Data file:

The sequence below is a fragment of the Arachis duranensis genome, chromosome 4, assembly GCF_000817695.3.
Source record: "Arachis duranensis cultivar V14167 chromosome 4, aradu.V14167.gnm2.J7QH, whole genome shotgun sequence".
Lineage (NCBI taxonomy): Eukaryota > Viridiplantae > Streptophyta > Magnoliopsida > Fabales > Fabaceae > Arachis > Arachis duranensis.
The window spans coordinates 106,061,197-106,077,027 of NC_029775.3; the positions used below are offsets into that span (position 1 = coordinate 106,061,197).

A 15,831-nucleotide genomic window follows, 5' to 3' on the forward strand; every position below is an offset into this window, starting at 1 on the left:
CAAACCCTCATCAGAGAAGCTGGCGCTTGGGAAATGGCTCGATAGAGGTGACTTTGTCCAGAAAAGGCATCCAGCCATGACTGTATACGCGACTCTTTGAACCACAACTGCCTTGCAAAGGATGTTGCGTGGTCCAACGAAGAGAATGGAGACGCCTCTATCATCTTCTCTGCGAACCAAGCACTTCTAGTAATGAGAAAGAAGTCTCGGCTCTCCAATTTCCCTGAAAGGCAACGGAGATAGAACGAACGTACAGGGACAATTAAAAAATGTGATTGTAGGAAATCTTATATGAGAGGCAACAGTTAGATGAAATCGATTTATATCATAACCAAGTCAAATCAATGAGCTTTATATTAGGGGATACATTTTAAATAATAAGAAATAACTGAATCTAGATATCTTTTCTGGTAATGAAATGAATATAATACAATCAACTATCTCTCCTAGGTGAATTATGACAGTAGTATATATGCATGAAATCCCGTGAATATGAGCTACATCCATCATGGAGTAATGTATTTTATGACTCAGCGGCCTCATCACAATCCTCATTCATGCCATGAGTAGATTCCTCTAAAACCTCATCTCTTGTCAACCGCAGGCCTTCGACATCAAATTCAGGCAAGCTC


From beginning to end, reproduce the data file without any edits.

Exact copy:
The sequence below is a fragment of the Arachis duranensis genome, chromosome 4, assembly GCF_000817695.3.
Source record: "Arachis duranensis cultivar V14167 chromosome 4, aradu.V14167.gnm2.J7QH, whole genome shotgun sequence".
Lineage (NCBI taxonomy): Eukaryota > Viridiplantae > Streptophyta > Magnoliopsida > Fabales > Fabaceae > Arachis > Arachis duranensis.
The window spans coordinates 106,061,197-106,077,027 of NC_029775.3; the positions used below are offsets into that span (position 1 = coordinate 106,061,197).

A 15,831-nucleotide genomic window follows, 5' to 3' on the forward strand; every position below is an offset into this window, starting at 1 on the left:
CAAACCCTCATCAGAGAAGCTGGCGCTTGGGAAATGGCTCGATAGAGGTGACTTTGTCCAGAAAAGGCATCCAGCCATGACTGTATACGCGACTCTTTGAACCACAACTGCCTTGCAAAGGATGTTGCGTGGTCCAACGAAGAGAATGGAGACGCCTCTATCATCTTCTCTGCGAACCAAGCACTTCTAGTAATGAGAAAGAAGTCTCGGCTCTCCAATTTCCCTGAAAGGCAACGGAGATAGAACGAACGTACAGGGACAATTAAAAAATGTGATTGTAGGAAATCTTATATGAGAGGCAACAGTTAGATGAAATCGATTTATATCATAACCAAGTCAAATCAATGAGCTTTATATTAGGGGATACATTTTAAATAATAAGAAATAACTGAATCTAGATATCTTTTCTGGTAATGAAATGAATATAATACAATCAACTATCTCTCCTAGGTGAATTATGACAGTAGTATATATGCATGAAATCCCGTGAATATGAGCTACATCCATCATGGAGTAATGTATTTTATGACTCAGCGGCCTCATCACAATCCTCATTCATGCCATGAGTAGATTCCTCTAAAACCTCATCTCTTGTCAACCGCAGGCCTTCGACATCAAATTCAGGCAAGCTC